Autumn wildflower field

Autumn wildflower field
An autumn field of wildflowers

Thursday, October 4, 2018

A Close Encounter with an Old Field

State Botanical Garden
Athens, Georgia

Do you ever wonder what you know?
Did Moses ever think to go
back to bush to watch for fire
and hear the holy words again?

For me it was only an old field.
I have been back more than once,
perplexed at how ordinary in the light
of late afternoon, or morning,
or the glare of noon. It’s gone.
Whatever was is not now. It seems
a shame, the un-tame rush replaced
by shrug and stolen glance at time,
the slow ride home for reheated leftovers
to sustain my aging. It was fall

     when I went wandering
blazed paths through pungent hush
of hickory, beech, and white oak stands
to forest edge at right-of-way,
cut straight across the curve of hills
where I stood blinking back the light.

     By the sun-splashed shores
     of an old field grown wild
     breaking over asphalt slabs
     which once went somewhere
     beyond the post hole fence
     that vainly holds back green
     swells of sumac and thistle
     tangled in turbulence
     sparkling in the silent roar
            of a thin place
                 opening
            onto an emerald sea
     in the presence of which
     I would remove my shoes
     wash my soul in sunlight
     and float the timeless warmth
            to a new heaven
            and a new earth.

But that was all, and over soon,
just slant of light and insect drone,
no still small voice that could be heard
above the buzz and background trill,
so was it somehow up to me
to say aloud what hangs in air?

     All flesh is grass, its beauty as
          the flower of the field

that dies with fall – been said by better
than one who wanted just right then
no more than now and this sweet earth
of distant laughter, lovers strolling,
stoic mother gently holding sleek
cell phone and squirming child. Right
there beneath the freshening breeze
a shadow passed inside of me:

     You hear your heart
          not that of mine.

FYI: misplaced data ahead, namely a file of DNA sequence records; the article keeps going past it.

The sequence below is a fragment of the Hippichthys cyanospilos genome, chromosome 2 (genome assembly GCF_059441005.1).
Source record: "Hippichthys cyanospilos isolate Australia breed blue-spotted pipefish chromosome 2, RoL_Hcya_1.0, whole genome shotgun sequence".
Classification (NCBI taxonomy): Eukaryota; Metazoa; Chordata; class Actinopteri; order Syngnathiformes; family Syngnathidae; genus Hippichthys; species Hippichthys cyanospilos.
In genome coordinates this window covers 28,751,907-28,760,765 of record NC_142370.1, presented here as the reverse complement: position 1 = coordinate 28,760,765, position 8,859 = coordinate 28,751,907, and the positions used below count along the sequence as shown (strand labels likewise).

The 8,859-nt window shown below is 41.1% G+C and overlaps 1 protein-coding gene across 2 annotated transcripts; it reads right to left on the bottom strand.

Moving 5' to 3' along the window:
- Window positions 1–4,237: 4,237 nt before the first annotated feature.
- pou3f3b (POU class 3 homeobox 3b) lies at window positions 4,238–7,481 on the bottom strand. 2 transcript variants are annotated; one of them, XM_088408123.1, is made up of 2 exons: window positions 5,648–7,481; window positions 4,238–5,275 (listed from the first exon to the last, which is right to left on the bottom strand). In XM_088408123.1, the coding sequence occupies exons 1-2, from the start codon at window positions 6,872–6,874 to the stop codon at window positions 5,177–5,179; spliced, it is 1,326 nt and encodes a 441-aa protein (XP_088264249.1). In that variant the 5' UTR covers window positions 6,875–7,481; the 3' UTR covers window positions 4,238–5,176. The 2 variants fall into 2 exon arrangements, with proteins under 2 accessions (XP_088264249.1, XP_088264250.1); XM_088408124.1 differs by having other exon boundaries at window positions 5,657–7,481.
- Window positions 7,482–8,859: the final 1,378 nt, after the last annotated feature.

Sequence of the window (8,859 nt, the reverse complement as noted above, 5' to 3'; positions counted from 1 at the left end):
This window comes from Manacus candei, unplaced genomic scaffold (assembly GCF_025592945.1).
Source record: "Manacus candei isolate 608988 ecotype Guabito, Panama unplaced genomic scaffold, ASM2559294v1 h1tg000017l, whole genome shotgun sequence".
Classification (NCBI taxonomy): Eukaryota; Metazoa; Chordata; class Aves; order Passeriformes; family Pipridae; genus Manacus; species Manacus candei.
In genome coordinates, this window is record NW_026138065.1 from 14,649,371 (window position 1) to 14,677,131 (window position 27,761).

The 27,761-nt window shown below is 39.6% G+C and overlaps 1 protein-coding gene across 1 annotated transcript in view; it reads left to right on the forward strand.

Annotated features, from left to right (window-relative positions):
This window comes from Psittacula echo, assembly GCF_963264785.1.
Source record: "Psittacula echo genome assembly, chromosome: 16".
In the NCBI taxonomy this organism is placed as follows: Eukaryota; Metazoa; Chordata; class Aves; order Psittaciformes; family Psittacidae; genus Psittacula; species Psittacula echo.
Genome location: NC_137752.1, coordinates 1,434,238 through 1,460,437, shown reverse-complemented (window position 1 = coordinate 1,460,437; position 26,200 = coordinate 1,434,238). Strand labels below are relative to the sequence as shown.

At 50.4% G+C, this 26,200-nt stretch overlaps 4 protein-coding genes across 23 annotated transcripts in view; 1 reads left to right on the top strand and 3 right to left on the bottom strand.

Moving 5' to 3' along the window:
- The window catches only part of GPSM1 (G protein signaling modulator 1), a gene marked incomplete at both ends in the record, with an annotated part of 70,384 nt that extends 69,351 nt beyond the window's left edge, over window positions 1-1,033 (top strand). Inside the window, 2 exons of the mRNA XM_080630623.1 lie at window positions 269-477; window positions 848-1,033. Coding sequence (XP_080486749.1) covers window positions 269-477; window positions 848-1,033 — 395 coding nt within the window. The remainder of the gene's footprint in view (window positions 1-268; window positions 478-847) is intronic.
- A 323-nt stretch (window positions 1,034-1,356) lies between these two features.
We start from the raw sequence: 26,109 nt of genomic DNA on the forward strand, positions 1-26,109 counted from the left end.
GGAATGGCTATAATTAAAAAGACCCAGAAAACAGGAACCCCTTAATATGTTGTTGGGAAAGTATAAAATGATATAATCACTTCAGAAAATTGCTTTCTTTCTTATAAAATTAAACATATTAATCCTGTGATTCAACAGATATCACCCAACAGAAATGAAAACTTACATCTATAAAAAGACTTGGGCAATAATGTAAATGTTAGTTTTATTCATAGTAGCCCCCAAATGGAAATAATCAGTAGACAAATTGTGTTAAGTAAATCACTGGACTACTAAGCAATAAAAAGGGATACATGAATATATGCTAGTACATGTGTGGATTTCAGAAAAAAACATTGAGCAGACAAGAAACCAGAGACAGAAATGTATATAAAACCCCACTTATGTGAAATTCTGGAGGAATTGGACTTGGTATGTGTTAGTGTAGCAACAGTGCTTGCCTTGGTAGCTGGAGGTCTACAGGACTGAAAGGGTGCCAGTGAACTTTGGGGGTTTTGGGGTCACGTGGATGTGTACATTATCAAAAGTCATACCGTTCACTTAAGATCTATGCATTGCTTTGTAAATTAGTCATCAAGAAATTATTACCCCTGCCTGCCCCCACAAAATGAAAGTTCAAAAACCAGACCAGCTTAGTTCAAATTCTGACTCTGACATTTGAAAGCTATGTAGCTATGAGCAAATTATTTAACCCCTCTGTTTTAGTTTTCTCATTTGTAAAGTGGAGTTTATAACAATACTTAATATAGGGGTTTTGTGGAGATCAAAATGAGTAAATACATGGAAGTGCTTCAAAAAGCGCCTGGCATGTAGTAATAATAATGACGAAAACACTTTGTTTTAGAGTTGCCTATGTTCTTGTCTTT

And in the voiceless hush I heard
a hymn of weeds set in my mind:

     Take the sun and set your roots, 
          soften earth and heal the scars. 

Who’s to say where words come from,
and now I wonder what to know.
For several seasons I’ve returned
with notebook, pen, and open mind.
Perhaps I'll catch their song again
          and some day discern
what hides in the silence inside.



Monday, September 3, 2018

On the Care and Feeding of Rodents

Athens, Georgia
August 25, 2018

There’s a squirrel on my bird feeder 
scarfing a batch of sunflower seeds 
which I bought for a tufted titmouse 
and a faithful pair of chickadees. 

But hidden on the kitchen deck –
a fully loaded water cannon 
dripping from the business end.
The boy inside me smiles. 

I shoulder the Stream Machine 
Hydrobolic Water Launcher™ 
and take my righteous aim –
justice shall be served wet. 

The thief is hanging upside down, 
hind feet clutching roof-top struts, 
front paws clawing side-wire mesh.
I see she’s a mama, and freeze,

recalling one cold winter evening
in the old Oglethorpe farmhouse 
where my wife caught the kitchen 
mouse in a live trap. It was late, 

so she placed the pest in a Mason jar.
Morning saw the slick rodent nursing 
a litter of newborn pups. The fate 
of generations hung in kindly hands.

Guess who fashioned a luxury nest 
in a snug corner of an unused barn 
stocked with water and nuts. Yes, 
the bond between mamas is strong. 

Love or scruples, I lower the soaker 
and toss a handful of peanuts instead.
Mama scoots down the slippery pole, 
greased last week (to no avail). 

As she scampers away with a roasted prize, 
my inner boy sighs and scans for snakes. 
Two chickadees light on the repurposed feeder.
If ever the peaceable kingdom would come 

it could start in a corner of creation where 
songbirds and squirrels share in the bounty 
next to a kitchen deck. Do you hear the call? 
I’m off to Kroger for peanuts and seeds.